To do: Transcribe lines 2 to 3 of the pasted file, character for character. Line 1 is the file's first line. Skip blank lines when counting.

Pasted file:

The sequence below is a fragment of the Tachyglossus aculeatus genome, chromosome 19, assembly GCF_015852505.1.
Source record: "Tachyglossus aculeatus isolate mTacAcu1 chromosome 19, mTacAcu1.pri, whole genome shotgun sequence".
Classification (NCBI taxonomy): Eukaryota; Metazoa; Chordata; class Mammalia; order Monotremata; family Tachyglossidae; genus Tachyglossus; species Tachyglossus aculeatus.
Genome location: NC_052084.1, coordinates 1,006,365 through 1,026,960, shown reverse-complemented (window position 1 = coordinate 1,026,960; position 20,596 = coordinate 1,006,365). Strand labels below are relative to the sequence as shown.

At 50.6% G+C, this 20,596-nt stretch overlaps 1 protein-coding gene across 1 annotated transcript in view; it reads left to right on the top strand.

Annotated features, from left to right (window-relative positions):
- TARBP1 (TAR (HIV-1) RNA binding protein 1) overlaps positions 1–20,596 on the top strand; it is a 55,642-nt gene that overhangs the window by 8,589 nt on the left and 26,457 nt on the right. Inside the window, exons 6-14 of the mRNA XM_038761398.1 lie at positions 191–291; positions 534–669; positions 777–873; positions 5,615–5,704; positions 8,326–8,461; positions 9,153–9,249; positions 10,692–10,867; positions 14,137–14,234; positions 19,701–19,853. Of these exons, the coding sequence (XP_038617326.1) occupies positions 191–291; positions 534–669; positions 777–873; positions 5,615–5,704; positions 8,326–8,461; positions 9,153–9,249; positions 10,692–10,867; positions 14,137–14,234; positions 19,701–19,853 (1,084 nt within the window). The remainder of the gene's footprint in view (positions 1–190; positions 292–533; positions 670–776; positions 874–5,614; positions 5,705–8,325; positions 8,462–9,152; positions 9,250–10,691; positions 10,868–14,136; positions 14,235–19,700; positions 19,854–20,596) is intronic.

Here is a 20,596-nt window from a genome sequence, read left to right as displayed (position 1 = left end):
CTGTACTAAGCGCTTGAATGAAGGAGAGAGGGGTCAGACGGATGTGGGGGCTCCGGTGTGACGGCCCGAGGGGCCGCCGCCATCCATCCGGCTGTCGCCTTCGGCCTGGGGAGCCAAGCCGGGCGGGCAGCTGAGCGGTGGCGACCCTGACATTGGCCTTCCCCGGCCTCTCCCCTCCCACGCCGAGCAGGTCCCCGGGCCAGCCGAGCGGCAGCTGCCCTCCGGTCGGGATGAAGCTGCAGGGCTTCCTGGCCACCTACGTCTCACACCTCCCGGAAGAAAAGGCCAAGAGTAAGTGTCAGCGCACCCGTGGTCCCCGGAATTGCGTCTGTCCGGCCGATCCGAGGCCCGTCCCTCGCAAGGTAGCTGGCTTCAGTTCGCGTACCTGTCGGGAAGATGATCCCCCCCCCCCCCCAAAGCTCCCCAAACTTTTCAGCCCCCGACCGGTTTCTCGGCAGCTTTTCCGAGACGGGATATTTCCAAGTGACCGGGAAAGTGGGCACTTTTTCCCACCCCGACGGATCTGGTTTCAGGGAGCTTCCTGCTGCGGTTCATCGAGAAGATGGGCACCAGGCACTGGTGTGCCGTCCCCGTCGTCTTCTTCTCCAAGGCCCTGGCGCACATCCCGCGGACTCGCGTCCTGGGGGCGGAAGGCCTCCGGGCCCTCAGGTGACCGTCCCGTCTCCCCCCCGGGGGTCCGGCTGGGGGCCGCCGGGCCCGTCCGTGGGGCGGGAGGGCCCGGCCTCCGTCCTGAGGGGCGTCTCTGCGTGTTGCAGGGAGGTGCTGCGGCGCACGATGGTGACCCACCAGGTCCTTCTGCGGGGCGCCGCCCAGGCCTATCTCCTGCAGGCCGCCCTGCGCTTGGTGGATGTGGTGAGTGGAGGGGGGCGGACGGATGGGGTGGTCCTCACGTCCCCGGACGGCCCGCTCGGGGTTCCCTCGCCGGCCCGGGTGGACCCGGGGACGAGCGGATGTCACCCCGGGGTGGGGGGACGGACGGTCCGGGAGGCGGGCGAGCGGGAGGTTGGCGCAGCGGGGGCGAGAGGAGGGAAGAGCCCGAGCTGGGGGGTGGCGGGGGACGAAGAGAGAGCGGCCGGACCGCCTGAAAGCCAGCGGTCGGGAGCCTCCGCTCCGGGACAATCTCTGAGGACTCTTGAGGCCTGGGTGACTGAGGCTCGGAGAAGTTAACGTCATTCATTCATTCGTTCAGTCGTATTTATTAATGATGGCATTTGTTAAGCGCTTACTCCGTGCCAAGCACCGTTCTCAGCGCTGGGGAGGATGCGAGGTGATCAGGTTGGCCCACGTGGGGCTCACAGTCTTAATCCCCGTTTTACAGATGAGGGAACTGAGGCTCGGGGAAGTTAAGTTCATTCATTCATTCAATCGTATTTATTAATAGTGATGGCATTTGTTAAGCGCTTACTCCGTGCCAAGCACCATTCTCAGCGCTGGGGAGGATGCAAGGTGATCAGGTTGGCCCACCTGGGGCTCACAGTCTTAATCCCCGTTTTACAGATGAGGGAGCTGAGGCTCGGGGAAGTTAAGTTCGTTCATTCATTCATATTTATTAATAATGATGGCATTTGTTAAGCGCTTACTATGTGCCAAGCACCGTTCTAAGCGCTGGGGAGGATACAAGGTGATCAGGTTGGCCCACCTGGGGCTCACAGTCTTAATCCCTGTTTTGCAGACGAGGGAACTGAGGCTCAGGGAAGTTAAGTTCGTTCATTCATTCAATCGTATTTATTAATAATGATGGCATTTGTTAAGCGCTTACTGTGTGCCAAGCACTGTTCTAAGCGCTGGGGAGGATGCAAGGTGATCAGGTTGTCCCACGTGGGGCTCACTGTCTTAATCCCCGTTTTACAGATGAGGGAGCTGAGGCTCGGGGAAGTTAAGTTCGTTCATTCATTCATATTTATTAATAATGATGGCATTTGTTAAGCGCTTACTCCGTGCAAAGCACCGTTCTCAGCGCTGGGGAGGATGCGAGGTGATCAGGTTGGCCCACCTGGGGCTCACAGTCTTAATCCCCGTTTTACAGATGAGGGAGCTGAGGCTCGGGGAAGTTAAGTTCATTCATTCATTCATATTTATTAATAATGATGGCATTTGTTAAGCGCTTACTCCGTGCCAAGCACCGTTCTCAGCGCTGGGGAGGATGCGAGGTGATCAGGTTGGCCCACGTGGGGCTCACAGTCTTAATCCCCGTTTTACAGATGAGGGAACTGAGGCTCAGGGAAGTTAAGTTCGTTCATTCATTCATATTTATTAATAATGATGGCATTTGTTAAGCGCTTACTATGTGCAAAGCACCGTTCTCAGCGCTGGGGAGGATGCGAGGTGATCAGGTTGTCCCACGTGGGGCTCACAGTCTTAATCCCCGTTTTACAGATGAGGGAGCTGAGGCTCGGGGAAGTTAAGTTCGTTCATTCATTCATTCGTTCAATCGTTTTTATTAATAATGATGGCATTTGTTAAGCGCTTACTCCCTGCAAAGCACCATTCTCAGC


Source record: "Tachyglossus aculeatus isolate mTacAcu1 chromosome 19, mTacAcu1.pri, whole genome shotgun sequence".
Classification (NCBI taxonomy): Eukaryota; Metazoa; Chordata; class Mammalia; order Monotremata; family Tachyglossidae; genus Tachyglossus; species Tachyglossus aculeatus.